The suggestion that the census figures have been abandoned is complete nonsense. The census is the largest data set available on the social condition of the population. It provides invaluable information for small areas to enable key planning decisions to be made. We have published more than 400 volumes of results for local areas and for particular topics. These are far and away the best figures of their kind.
As well as publishing results on the census, we take seriously our duty to inform users of the quality of the statistics. We first published details of the census undercount in October 1992 and have published further details at regular intervals. Most r ecently, we have published the Census Validation Survey, which contains very detailed information on the quality of census outputs.
A key use of the census is to update population estimates at national and local level. But in producing population estimates, the Office of Population and Census Surveys (OPCS) draws on other sources of information as well as on the census. For 1991, ouranalysis indicated that there were particular deficiencies in the census counts for men aged 20-30. Other sources were accordingly used to supplement the census information for this group in particular.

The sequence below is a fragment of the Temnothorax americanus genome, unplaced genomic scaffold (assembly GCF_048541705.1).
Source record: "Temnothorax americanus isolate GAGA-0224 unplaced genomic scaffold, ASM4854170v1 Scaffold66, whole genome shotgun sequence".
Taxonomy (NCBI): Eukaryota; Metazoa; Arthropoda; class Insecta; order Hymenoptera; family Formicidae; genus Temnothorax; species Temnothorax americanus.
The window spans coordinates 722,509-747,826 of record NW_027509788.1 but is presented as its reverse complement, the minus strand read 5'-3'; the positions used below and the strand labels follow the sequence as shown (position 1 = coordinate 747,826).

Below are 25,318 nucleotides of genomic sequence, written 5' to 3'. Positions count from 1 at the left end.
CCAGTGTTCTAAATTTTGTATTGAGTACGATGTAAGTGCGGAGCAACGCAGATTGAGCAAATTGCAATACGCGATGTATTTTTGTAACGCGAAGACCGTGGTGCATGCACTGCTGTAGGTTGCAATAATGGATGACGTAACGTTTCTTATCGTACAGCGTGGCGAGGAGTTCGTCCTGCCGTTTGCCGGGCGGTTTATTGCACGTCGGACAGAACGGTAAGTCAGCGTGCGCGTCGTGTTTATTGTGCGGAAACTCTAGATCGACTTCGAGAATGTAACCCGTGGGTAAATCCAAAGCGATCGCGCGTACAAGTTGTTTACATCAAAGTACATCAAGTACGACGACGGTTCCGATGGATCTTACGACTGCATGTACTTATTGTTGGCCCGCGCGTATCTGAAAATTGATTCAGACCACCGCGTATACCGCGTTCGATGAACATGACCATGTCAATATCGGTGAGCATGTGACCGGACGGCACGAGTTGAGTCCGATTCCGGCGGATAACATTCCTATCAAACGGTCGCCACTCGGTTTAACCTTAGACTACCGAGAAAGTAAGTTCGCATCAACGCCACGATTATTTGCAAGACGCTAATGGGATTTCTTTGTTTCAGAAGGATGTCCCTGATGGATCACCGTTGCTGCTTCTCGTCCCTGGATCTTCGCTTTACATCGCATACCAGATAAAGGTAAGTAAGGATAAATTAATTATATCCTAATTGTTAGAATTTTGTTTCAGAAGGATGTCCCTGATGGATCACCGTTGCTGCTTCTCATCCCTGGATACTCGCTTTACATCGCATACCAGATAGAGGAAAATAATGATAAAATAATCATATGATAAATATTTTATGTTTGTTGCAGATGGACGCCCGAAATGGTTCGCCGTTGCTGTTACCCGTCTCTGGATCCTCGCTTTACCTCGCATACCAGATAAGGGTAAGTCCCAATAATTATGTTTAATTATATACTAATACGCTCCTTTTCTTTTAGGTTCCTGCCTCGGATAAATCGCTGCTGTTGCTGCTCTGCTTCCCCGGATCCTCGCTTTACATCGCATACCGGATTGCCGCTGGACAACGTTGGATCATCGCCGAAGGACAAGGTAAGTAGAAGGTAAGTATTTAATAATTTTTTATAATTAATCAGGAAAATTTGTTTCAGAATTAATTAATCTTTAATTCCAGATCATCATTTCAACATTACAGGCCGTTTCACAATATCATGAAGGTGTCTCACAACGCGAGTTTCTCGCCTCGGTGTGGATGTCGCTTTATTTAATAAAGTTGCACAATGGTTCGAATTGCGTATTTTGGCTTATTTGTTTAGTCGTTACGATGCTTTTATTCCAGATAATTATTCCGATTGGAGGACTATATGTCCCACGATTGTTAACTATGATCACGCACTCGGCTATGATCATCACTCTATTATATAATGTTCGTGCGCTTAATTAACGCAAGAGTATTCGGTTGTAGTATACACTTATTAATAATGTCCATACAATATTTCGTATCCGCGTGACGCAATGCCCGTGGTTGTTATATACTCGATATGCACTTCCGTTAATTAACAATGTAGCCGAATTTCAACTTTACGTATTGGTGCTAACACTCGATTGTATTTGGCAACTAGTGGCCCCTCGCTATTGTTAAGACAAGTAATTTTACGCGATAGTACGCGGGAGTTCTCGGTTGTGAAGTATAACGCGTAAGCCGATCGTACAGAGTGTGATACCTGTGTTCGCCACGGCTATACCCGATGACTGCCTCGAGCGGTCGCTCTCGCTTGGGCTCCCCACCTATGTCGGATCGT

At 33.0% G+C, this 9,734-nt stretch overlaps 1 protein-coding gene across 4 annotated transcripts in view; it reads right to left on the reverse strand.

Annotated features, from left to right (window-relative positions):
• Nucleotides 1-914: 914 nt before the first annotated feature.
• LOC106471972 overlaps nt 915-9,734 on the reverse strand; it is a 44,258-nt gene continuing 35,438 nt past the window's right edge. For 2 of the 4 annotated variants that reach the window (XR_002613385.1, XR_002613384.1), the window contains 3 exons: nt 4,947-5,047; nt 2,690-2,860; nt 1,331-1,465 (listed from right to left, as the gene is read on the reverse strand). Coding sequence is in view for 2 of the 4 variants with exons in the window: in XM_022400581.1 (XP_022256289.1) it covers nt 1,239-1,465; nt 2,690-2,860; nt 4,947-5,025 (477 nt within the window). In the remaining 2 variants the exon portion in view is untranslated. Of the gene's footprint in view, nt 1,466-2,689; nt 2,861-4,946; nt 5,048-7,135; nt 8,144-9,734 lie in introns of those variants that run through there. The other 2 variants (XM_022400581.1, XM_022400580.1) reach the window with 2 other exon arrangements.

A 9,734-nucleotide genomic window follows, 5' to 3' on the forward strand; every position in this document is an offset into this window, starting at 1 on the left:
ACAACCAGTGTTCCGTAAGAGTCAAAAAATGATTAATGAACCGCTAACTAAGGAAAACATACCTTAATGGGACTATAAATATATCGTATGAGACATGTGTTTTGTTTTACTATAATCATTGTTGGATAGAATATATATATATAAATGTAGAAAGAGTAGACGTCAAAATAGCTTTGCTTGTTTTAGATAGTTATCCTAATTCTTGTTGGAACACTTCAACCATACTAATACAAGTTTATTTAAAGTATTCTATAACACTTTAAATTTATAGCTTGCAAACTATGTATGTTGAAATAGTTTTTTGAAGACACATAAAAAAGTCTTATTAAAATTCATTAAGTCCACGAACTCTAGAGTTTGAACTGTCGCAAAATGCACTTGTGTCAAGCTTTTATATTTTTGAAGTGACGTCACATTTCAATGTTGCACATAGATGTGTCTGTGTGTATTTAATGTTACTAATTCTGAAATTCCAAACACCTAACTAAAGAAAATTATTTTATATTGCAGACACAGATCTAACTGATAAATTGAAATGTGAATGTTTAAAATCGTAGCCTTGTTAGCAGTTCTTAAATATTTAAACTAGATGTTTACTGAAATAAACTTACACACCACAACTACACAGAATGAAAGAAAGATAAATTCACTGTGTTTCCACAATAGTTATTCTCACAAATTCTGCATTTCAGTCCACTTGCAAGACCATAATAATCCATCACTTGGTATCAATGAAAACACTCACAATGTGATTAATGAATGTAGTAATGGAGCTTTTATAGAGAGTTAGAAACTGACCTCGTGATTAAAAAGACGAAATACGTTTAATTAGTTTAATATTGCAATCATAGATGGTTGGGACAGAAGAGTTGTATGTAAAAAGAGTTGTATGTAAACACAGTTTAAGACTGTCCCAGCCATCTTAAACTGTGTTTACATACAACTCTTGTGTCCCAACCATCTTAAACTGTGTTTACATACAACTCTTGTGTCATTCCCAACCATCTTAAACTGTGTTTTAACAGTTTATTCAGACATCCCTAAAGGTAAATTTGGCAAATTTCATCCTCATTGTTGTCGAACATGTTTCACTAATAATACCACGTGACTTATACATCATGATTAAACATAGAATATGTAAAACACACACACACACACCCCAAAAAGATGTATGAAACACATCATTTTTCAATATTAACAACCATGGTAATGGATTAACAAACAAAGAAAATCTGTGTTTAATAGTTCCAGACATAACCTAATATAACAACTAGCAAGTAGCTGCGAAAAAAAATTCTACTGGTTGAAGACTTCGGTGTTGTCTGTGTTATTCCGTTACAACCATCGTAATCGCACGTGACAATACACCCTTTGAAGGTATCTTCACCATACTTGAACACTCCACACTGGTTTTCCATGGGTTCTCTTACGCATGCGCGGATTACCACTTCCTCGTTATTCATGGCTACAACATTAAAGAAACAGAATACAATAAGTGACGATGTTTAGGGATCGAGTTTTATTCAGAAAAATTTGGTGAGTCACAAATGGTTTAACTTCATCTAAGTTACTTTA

Details of the adjustments made to produce population estimates were published in various OPCS publications and the procedures were quality assured by an eminent external adviser, Professor Ian Diamond of Southampton University, who has publicly said that he is completely satisfied with them. The final estimates have been in the public domain and accepted for the last year and a half.
I do accept the need to find ways of improving the quality of future censuses. This is a major task on which we are already embarked. Various studies have been carried out and we are working closely with the British Society for Population Studies and theRoyal Statistical Society in organising an open conference on this subject in April. Subsequently, there will be full consultation on any proposals we bring forward for changes to the way censuses are conducted.
Yours faithfully, P. J. WORMALD Director and Registrar General Office of Population Censuses and Surveys London, WC2
23 DecemberReuse content